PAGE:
"Ian Rankin once explained to an interviewer (the head of the Indian Communist Party!) that crime fiction is a way of talking about social inequality. Ron Jacobs applies that same maxim to the Sixties... in his wonderfully noir trilogy of those exhilarating and troubled times. And what Rankin does for Edinburgh, Jacobs amply illuminates for the Movement. Much much more than ripping yarns (though they are that too), from a master who's been there, done that, and lived to tell a tale or two."

--Ramsey Kanaan, Publisher PM Press/noir enthusiast

Saturday, November 12, 2011

Occupy--What Next?

What happens next with the Occupy movement? Should every camp fight for its continued existence or should those unable to sustain a livable environment for the campers because of the authorities or lack of logistical support pack it up? We always figured on having to make these decisions sooner or later because of the winter weather that is bound to come. However, the recent deaths in and near the Occupy camps in Salt Lake City, Burlington, VT., and Oakland forces the folks in those areas to think about the next move. Other camps have reported rapes. This movement is bigger than the camps, but the camps have been crucial in expanding the movement by providing a place for supporters to gather, an actual piece of turf to defend and identify with, and, for those warriors that have no other place to live, a home.
Each of the camps mentioned above are different in terms of their demographic makeup, the local politics, the police forces arrayed against them and the level of community support. Oakland has seen the most aggressive police action, while Burlington has probably seen the least. However, as soon as I heard that a shot had been fired in the Burlington camp I knew that the local authorities would manipulate whatever happened into a way to close the camp. That is exactly what they did. After inviting occupiers to meet with the Mayor and other officials inside City Hall (which is adjacent to the Occupy site), the police quickly went into the encampment, threw up a yellow tape and threw folks out. A couple folks were arrested for resisting this attempt (one was released immediately and the other was released a few hours later), but the move had been made. Nobody has been allowed back into the Occupy site except for a few folks who were allowed to retrieve their belongings after the police searched them and the belongings. The city is now calling the camp unsafe and is on record as refusing any more camping. As I write a GA is gathering. The future is uncertain. Just as it is in Oakland where the police forces are considerably less friendly and the big business that runs Oakland tightens the screws on the Mayor and police to clear the camp. Meanwhile, in other cities up and down the West Coast, eviction notices have been served on at least three other camps, with the police itching for a fight in at least two of those towns. (November 14-Both Portland and Oakland were shut down with massive displays of police force that were met with mass resistance.  November 15 New York was cleared).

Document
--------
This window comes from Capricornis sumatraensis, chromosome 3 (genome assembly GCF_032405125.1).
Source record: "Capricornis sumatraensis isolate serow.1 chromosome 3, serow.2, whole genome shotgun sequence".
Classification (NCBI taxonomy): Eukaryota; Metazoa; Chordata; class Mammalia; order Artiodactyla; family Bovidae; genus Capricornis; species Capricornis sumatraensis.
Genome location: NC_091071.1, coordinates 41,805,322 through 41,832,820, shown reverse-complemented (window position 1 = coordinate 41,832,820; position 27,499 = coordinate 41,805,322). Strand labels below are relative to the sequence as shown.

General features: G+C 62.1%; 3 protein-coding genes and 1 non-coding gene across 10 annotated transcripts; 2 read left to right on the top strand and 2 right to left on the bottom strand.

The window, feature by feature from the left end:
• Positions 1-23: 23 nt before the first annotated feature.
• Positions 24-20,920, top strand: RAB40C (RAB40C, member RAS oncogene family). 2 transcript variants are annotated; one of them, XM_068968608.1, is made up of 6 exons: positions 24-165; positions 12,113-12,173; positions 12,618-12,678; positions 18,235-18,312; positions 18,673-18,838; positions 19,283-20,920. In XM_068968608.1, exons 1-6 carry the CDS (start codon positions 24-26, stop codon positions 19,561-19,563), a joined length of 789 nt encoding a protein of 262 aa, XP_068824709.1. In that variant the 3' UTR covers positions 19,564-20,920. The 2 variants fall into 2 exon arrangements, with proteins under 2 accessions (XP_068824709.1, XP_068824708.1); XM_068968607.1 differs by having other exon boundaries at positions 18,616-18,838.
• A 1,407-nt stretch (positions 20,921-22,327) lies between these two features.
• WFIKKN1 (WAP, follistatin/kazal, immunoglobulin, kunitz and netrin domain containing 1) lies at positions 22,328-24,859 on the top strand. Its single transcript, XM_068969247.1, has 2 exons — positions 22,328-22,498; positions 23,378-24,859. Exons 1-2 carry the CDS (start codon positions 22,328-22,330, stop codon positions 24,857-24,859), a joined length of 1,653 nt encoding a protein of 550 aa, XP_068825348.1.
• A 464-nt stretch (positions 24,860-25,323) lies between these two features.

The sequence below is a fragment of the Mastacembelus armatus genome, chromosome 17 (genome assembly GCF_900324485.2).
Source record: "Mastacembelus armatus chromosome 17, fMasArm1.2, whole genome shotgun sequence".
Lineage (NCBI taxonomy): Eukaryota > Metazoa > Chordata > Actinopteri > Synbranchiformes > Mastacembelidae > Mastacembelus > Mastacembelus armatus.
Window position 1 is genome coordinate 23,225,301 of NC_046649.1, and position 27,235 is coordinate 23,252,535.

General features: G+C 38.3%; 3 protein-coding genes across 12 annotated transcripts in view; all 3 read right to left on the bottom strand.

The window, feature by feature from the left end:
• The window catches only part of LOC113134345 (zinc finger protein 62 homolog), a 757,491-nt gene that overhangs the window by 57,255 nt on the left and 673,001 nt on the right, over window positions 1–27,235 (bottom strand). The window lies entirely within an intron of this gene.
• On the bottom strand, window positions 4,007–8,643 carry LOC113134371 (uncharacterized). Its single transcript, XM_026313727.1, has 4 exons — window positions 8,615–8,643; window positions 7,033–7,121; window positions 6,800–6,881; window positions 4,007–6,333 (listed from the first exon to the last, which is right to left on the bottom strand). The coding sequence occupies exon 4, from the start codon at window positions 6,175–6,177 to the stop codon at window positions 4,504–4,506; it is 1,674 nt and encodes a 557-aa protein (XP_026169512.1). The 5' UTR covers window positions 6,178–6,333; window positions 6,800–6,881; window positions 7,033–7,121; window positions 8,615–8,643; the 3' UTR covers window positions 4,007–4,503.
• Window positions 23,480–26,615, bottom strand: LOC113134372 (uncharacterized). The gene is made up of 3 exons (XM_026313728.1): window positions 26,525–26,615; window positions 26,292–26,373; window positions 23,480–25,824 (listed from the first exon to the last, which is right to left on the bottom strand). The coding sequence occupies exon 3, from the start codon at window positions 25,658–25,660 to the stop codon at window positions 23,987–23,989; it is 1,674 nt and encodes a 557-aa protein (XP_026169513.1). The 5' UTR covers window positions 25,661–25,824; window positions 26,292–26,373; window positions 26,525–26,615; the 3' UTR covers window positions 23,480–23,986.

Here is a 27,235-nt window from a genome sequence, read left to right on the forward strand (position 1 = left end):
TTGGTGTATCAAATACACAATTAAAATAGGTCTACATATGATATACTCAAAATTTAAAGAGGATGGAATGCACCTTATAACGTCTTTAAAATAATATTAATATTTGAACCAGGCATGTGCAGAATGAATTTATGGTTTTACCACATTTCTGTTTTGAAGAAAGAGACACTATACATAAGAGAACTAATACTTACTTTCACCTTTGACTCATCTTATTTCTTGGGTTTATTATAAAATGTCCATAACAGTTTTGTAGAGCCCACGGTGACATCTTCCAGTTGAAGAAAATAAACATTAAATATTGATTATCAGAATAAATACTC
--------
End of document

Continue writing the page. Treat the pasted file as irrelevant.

So, back to the question: what next? Are those camps that have been placed in limbo the most important aspect of the movement? Should we go down swinging to protect them? For those that found the camps to be a safe place to live where they were making a difference, they may well be. At the same time, will the extra police surveillance and harassment certain to accompany any further camping at these sites turn them into places where the presence of (or fear of the presence of) police make political organizing difficult or impossible? I myself would find it hard to discuss the squatting of a foreclosed building with cops in and out of uniform within hearing distance.
Although I am not as big of a fan of Gandhi as many people in the movement, the history of the movement to chase the British out of India that he is identified with is instructive. In terms of the current discussion, the most relevant fact is that he and his fellow organizers were able to recognize when a tactic they were using had failed or at least run its course. When they acknowledged this (with much discussion no doubt) they moved on to another. The same could also be said of Martin Luther King, Jr., the Student Nonviolent Coordinating Committee, and others involved in the movement for black liberation. Both movements never strayed from their goal, but both were quite keen at recognizing what should be the next set of tactics. If I were to express the goal of the Occupy movement, it would be this: redistribute the wealth hoarded by the wealthy few fairly. This simple statement has created space for those who want to effect this change from all walks of life except perhaps from that so-called 1%.
Some camps may (and should) remain the thriving alternative spaces they have become. At the same time, we must ask ourselves what the next set of tactics should be. Getting arrested for defending a piece of land that the cops will take back by any means necessary has to be weighed against the potential of the multitude of possibilities that exist for this movement. At the same time, should an Occupy camp choose to defend its turf, then the rest of the movement must do what it can to support that decision.

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